So you wanna watch something…
The Wonder: Florence Pugh plays an English nurse, Elizabeth Wright, in Sebastián Lelio’s 1860s period film ‘The Wonder’—an adaptation of an Emma Donoghue novel set in Ireland. Wright is charged with examining the puzzling case of an 11-year-old girl, Anna, who has not eaten in nearly four months—but is nourished instead by “manna from heaven”—a claim readily accepted and championed by the men in the village. This is a story of the age-old clash between science and religious belief—and also of gender. Who has the power to speak for whom?
Mashable calls the film an “intense, poignant, and deeply moving examination of faith, science, grief, and the dangers of extreme piety at a terrible cost.” Wall Street Journal, says it is a “fresh reminder of the power of visual storytelling.” To the Independent, it is “a reminder that the only truths to exist are the ones which we construct for ourselves.” The movie released on Netflix on Wednesday.
1899: This is a highly anticipated thriller from Jantje Friese and Baran bo Odar—the creators of the popular German sci-fi series ‘Dark’. The series follows the journey of a steamship, Kerberos, across the Atlantic—carrying passengers and crew, divided by class and hiding dark secrets. In The Guardian’s words, there is almost everything here—”travel through time and space, secret portals, creepy children and a light sprinkling of pro-immigration politics.”
Not everyone is sold on its mysterious charms. Variety sums it up as “‘Lost’ on the high seas”—with plenty of mind-bending puzzles for fans to solve—but complains “the prevailing humorlessness becomes wearisome after a while.” The Guardian gives it a hard pass, calling it a “painfully slow sci-fi show” that is “absolutely agonising.” The series dropped on Netflix on Thursday.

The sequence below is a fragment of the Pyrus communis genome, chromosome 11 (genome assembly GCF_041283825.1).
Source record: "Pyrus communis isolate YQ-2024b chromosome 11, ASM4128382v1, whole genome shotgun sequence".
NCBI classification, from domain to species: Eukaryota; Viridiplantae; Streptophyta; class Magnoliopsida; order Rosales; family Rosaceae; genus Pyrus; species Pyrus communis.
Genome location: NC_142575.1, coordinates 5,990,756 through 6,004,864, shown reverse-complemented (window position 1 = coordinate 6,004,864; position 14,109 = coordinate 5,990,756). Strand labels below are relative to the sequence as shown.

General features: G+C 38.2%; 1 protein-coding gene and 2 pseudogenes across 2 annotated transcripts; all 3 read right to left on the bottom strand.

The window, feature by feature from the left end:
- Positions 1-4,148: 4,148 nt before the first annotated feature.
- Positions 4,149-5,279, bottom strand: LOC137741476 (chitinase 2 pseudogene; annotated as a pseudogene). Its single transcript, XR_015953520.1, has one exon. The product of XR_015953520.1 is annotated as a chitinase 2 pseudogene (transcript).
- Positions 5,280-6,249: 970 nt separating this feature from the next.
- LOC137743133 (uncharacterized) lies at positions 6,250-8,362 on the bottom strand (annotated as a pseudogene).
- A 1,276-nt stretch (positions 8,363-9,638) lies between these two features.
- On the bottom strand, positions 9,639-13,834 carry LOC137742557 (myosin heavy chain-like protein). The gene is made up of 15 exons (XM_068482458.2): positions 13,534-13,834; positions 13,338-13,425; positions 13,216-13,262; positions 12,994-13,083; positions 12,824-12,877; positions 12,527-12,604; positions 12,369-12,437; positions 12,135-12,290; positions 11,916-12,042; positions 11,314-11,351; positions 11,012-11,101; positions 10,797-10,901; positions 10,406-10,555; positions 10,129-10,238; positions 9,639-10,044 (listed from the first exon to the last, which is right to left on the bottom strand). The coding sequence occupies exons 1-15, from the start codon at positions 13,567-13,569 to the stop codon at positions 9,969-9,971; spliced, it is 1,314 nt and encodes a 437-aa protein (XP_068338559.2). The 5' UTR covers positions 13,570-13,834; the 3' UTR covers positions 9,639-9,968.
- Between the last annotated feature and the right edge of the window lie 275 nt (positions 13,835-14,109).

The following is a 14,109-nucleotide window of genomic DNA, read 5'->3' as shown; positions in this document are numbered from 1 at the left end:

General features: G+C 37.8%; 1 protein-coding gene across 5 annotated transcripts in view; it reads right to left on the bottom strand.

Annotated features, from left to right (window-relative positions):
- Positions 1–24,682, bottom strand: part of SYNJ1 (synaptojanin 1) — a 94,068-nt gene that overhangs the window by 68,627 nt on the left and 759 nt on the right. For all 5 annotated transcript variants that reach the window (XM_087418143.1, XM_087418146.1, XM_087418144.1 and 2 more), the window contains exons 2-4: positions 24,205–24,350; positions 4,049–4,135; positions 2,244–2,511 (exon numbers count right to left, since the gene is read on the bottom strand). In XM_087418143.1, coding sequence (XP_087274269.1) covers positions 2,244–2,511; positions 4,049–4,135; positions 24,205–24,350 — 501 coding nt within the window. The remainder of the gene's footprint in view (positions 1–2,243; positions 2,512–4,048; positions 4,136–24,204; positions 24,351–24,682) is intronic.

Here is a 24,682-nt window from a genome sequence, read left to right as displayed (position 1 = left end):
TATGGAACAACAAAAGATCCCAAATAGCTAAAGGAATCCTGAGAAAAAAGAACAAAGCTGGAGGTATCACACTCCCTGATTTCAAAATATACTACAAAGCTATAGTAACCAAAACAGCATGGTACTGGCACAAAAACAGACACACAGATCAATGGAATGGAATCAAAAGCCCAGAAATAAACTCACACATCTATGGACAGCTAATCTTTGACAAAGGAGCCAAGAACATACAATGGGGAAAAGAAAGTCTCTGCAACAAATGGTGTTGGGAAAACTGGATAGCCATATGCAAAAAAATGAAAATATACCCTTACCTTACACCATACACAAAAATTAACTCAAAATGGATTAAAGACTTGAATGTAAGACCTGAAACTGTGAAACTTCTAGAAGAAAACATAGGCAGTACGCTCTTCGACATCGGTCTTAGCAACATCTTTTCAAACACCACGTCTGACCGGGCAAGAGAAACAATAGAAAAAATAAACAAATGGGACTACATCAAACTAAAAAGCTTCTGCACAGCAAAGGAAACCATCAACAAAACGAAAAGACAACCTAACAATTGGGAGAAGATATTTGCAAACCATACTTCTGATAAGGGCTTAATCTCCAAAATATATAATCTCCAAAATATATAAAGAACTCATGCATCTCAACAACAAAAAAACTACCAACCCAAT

Wonder Women: Best known for her film ‘Bangalore Days’, director Anjali Menon brings us a slice-of-life film that follows the lives of six pregnant women—Nora, Gracy, Mini, Veni, Saya and Jaya—who meet at a prenatal camp called Sumana. Other than their pregnant state, these mothers-to-be don’t have much in common—with diverse beliefs and backgrounds. Shot in just 12 days, the plot of this film appears to be a very fairly straight-forward story of sisterhood among women. There are no reviews, so we’re not sure if it will be annoyingly sappy—or a breath of fresh air. The film premieres on SonyLIV today.
Mister Mummy: Genelia D’Souza makes a comeback to the big screen with her husband Riteish Deshmukh in this comedy-drama. Amol is a PT teacher married to Gugloo. And they’re dealing with a slightly odd situation: Both of them are pregnant! We can’t figure out how Anmol managed to get knocked up, but it’s clear he hates every minute of it—and isn’t fond of kids either. Of course, his wife is exactly the opposite. There are no reviews of the movie—which looks like mainstream Bollywood fare. But that doesn’t mean it won’t be funny. The movie hits the theatres today—but we might just wait until it drops on streaming.
A list of good reads
- The Guardian has a must read on the North-South divide over India’s burgeoning population.
- Also a very good piece in The Guardian: the fiercely divided debate over the exclamation mark.
- Don’t like the taste of wine or, maybe, cilantro? New Yorker has an excellent essay on ‘supertasters’ that might explain why.
- Indian History Collective carries an essay by Bhagat Singh as he weighs the differences between Jawaharlal Nehru and Subhash Chandra Bose. A must read for history lovers—and anyone who is interested in the debates that shaped the birth of our nation. (h/t founding member Basreena Basheer)
- Indian Express investigates the links between the makers of ‘Kantara’ and the BJP—which has widely praised the film. FYI: the company is also behind the KGF franchise.
- MIT Technology Review has a fascinating behind-the-scenes report on a conference for billionaires who want to live forever.
- BBC News explains why indecision makes you smarter.
- ‘Buzzfeed’ was once the symbol of great business success and trashy clickbait. Today, it just doesn’t seem all that relevant. The Verge traces the rise and fall of the news site’s cultural cachet.
- The News Minute looks at the increasing numbers of domestic violence survivors on the big screen.
- John McWhorter raises a thorny question in the New York Times: when is racism not racism?